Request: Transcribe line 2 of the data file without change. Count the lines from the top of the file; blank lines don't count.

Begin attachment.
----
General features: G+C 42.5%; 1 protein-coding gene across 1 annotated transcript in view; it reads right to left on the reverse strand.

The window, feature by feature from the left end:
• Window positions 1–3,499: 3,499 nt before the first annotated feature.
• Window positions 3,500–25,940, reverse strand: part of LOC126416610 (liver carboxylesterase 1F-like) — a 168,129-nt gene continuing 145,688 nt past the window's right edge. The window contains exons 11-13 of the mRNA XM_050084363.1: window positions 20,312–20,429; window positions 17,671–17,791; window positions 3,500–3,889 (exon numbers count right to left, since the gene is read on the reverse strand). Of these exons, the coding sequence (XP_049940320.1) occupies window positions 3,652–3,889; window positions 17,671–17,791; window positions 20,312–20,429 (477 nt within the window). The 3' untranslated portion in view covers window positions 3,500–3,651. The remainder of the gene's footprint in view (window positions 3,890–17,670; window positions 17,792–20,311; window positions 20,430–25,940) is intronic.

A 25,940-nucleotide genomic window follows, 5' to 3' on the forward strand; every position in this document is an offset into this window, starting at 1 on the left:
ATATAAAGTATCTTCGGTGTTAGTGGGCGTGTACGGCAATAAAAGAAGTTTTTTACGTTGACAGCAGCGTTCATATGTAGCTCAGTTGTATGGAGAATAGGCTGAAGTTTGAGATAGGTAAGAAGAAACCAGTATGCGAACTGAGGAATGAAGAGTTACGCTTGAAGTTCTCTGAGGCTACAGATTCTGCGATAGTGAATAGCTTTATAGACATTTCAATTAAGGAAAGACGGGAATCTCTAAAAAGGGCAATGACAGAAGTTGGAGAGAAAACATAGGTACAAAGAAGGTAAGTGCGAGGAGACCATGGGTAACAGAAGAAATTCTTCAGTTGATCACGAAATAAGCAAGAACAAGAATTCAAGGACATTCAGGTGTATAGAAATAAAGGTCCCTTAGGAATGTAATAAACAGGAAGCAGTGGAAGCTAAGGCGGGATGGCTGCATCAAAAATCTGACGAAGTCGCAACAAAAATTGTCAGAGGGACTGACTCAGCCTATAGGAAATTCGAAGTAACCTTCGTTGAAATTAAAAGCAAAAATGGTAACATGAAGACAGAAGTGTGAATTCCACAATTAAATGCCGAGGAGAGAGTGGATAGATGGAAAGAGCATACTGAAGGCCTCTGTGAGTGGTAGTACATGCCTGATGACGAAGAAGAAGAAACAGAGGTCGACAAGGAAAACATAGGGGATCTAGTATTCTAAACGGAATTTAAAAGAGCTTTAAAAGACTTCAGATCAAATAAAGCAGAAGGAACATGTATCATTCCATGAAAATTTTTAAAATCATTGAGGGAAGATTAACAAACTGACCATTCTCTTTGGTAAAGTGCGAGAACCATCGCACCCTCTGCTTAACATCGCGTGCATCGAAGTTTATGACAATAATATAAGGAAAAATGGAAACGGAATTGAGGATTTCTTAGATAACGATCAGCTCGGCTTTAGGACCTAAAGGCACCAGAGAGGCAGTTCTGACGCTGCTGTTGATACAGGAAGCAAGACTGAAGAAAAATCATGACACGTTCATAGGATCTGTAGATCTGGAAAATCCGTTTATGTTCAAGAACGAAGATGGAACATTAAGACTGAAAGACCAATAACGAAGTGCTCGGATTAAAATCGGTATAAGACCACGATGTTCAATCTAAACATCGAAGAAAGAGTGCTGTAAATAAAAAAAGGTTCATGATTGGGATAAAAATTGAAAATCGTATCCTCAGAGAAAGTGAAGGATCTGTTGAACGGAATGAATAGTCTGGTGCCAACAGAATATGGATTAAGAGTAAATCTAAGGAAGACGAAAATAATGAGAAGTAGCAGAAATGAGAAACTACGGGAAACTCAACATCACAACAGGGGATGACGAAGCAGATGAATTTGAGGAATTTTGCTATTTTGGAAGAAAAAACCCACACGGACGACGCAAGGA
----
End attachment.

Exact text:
The window, feature by feature from the left end: